Proton transistors to bridge machines and living things

Materials scientists at the University of Washington have built a novel transistor that uses protons, creating a key piece for devices that can communicate directly with living things.
Written by Chris Jablonski, Inactive

Devices like iPads and light bulbs use electrons to send information, but in nature, electrical signaling occurs with ions and protons.

Scientists at University of Washington have built a novel transistor that uses protons, opening the door to a new class of bio-compatible solid-state devices that can potentially communicate directly with living things.


On the left is a colored photo of the UW device overlaid on a graphic of the other components. On the right is a magnified image of the chitosan fibers. The white scale bar is 200 nanometers. Credit: UW

Researchers have been exploring for ways to connect devices with the human body's processes for biological sensing or for prosthetics. While gains have been made in bio-compatible electronic devices that can flex, stretch and function in wet environments, such as the human body, the same cannot be said about how they communicate with living tissue.

"So there's always this issue, a challenge, at the interface – how does an electronic signal translate into an ionic signal, or vice versa?" said lead author Marco Rolandi, a UW assistant professor of materials science and engineering. "We found a biomaterial that is very good at conducting protons, and allows the potential to interface with living systems."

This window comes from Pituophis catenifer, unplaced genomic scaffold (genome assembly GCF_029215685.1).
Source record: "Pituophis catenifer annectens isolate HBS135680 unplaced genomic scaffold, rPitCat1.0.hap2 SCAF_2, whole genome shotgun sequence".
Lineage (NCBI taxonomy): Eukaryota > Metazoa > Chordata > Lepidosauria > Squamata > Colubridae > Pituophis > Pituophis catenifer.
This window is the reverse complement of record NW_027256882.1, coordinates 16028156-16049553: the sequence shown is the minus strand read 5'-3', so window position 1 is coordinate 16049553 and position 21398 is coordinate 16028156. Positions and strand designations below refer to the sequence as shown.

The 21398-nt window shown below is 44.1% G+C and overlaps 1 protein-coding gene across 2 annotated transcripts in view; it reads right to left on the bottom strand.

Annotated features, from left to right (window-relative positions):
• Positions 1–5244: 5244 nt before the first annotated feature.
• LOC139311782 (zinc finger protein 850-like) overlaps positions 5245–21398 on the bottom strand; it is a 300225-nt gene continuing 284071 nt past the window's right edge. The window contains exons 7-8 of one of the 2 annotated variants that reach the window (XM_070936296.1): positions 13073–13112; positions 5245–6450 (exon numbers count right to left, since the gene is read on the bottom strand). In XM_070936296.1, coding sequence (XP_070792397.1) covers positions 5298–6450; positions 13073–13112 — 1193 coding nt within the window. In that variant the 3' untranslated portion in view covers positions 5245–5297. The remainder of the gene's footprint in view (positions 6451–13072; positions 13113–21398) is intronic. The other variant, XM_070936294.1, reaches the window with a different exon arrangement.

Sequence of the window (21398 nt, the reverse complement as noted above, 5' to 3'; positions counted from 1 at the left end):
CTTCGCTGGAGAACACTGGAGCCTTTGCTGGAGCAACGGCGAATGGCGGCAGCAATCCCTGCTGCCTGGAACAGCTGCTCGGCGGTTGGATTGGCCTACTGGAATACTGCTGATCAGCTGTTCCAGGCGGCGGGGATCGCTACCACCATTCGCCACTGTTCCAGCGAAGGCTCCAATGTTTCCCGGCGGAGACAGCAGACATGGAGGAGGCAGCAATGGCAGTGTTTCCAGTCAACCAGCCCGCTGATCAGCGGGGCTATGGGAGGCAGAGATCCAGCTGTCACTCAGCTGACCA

Electronic devices typically communicate using electrons, which are negatively charged particles. In the body, protons activate "on" and "off" switches and are key players in biological energy transfer, whereas ions open and close channels in the cell membrane to pump things in and out of the cell. Humans and other animals use ions to flex their muscles and transmit brain signals.

"A machine that was compatible with a living system in this way could, in the short term, monitor such processes. Someday it could generate proton currents to control certain functions directly," notes a release.

The first step toward this type of control is a transistor that can send pulses of proton current and the UW prototype is the first one to demonstrate that it can. The device is a field-effect transistor, which includes a gate, a drain and a source terminal for the current. It measures about 5 microns wide, roughly a twentieth the width of a human hair, and uses a modified form of the compound chitosan originally extracted from squid pen, a part of the squid that remains from its shelled ancestors. The team found that chitosan works remarkably well at moving protons and is easy to source.

"In our device large bioinspired molecules can move protons, and a proton current can be switched on and off, in a way that's completely analogous to an electronic current in any other field effect transistor," Rolandi said.

Applications for the proton transistor are still a long way off and include direct sensing of cells in a laboratory. Once a bio-compatible version is available --the current prototype has a silicon base and could not be used in a human body--it could be implanted directly in living things to monitor, or even control, certain biological processes directly, say the scientists.

The study "A polysaccharide bioprotonic field-effect transistor" is published online this week in the interdisciplinary journal Nature Communications.


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